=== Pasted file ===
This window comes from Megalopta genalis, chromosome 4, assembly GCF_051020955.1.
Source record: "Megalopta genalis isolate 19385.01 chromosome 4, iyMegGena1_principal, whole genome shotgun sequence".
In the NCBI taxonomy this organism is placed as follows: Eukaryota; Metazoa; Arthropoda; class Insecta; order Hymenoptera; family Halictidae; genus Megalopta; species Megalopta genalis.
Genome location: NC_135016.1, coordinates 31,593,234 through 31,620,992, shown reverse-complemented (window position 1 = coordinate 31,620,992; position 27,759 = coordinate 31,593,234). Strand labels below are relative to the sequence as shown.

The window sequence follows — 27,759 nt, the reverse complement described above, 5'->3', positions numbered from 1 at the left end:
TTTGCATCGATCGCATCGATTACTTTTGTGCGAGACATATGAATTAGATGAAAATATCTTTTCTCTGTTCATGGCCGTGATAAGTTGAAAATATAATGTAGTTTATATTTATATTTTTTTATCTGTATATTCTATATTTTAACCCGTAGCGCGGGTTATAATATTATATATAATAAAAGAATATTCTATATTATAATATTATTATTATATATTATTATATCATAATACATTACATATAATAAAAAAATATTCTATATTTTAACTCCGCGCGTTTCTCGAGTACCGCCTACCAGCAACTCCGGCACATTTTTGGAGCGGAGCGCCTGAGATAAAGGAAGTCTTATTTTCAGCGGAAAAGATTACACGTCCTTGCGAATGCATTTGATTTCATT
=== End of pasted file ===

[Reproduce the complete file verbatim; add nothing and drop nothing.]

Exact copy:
This window comes from Megalopta genalis, chromosome 4, assembly GCF_051020955.1.
Source record: "Megalopta genalis isolate 19385.01 chromosome 4, iyMegGena1_principal, whole genome shotgun sequence".
In the NCBI taxonomy this organism is placed as follows: Eukaryota; Metazoa; Arthropoda; class Insecta; order Hymenoptera; family Halictidae; genus Megalopta; species Megalopta genalis.
Genome location: NC_135016.1, coordinates 31,593,234 through 31,620,992, shown reverse-complemented (window position 1 = coordinate 31,620,992; position 27,759 = coordinate 31,593,234). Strand labels below are relative to the sequence as shown.

The window sequence follows — 27,759 nt, the reverse complement described above, 5'->3', positions numbered from 1 at the left end:
TTTGCATCGATCGCATCGATTACTTTTGTGCGAGACATATGAATTAGATGAAAATATCTTTTCTCTGTTCATGGCCGTGATAAGTTGAAAATATAATGTAGTTTATATTTATATTTTTTTATCTGTATATTCTATATTTTAACCCGTAGCGCGGGTTATAATATTATATATAATAAAAGAATATTCTATATTATAATATTATTATTATATATTATTATATCATAATACATTACATATAATAAAAAAATATTCTATATTTTAACTCCGCGCGTTTCTCGAGTACCGCCTACCAGCAACTCCGGCACATTTTTGGAGCGGAGCGCCTGAGATAAAGGAAGTCTTATTTTCAGCGGAAAAGATTACACGTCCTTGCGAATGCATTTGATTTCATT